Effective budget management at Wiltshire Council
Wiltshire Council's strong financial management has resulted in a positive outcome for the 2017/18 annual spend.
The council spends around £1bn per year delivering more than 350 services. Cabinet members heard today (12 June) how savings of £13m were achieved last year which, together with strong budget management, enabled Wiltshire Council to end the year £410,000 under budget.
This unspent budget will go towards delivering the savings required of more than £26m in this financial year (2018/19).
Philip Whitehead, cabinet member for finance, said: "Our responsible and effective stewardship together with sensible plans for expenditure and delivering savings has enabled us to balance our budget for another successive year, leaving us well placed to tackle the financial challenge we continue to face this year, and for the next four years.
"Managing public services and finance has never been more difficult, with an increase in costs, the reduction in government funding, and a continued growth in demand for services; particularly children's and adult social care.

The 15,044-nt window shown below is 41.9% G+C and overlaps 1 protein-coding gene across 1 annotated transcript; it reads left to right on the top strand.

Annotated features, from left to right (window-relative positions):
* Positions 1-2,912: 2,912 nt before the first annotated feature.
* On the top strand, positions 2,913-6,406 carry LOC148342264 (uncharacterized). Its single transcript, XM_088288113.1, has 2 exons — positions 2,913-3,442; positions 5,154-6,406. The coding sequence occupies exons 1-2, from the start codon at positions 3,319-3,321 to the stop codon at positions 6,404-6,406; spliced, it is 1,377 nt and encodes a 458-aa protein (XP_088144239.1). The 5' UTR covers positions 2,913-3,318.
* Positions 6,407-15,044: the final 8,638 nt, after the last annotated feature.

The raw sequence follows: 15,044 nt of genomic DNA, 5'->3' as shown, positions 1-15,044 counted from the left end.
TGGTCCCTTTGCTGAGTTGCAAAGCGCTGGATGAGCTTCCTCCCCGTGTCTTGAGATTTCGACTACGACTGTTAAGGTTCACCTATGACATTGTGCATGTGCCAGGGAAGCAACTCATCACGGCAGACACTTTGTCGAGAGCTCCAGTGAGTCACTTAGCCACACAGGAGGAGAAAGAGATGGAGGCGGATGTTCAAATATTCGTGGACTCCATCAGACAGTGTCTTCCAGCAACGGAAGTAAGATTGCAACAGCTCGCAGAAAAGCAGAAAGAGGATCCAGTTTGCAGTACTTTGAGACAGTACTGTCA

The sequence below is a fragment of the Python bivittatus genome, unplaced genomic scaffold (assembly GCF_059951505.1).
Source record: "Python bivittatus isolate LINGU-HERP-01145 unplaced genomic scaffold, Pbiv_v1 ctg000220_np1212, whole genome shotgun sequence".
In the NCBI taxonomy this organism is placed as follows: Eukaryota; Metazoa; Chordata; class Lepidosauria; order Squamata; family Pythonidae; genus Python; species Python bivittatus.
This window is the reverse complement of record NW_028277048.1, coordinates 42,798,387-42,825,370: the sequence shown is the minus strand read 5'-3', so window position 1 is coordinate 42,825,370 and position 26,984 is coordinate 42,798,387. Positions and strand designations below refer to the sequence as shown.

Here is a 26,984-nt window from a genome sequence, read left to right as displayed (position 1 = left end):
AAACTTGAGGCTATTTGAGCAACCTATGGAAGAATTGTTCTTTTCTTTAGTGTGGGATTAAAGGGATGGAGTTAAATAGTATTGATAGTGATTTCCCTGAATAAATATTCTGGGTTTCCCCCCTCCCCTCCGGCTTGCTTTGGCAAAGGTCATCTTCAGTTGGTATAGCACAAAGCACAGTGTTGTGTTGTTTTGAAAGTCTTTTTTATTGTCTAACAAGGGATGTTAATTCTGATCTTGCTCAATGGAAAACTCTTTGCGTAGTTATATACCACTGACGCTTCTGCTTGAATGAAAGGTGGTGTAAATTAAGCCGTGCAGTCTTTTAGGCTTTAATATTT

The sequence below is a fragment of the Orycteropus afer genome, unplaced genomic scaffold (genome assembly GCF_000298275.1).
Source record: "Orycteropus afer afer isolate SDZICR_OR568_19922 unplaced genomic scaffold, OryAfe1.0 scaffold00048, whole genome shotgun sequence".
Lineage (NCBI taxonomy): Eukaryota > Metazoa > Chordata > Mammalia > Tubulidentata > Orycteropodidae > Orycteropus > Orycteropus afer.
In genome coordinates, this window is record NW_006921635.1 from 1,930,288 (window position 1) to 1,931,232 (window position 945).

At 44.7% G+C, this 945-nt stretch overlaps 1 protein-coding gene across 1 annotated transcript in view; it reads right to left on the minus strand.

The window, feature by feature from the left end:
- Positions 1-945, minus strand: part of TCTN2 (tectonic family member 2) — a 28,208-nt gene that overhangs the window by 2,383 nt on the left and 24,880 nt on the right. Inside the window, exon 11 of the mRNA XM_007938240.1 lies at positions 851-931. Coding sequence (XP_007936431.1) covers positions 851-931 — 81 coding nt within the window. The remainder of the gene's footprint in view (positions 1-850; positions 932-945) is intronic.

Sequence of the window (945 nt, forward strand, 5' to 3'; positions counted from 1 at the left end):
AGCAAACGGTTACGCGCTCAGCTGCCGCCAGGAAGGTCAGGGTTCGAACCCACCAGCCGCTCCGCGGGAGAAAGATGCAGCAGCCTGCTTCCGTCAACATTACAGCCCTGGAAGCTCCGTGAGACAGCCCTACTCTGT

"We monitor and review our finances throughout the year and I'm pleased that this year through managing spend we have delivered a surplus.
"We will continue to prioritise spend on growing the economy, building strong communities and protecting those who are most vulnerable."
In the next four years the council needs to find savings of more than £57.5m, set against a backdrop of increasing costs as a result of the growth in the ageing population and decreasing financial support from central Government.
The savings will be achieved by focusing on prevention to reduce the demand for some services - particularly care services; integrating health and social care to help meet the increasing demand for health and care services. There will also be a continued focus on sharing assets, office space and resources with partners including NHS, Fire, Police and the MoD, increasing digital channels and options to access services so that residents can interact with the council's services when they want to. The council will also become more business-like by adopting a commercial approach to service provision, where this is appropriate and by working with local communities we want to encourage them to do even more for themselves taking responsibility for some service delivery in local areas.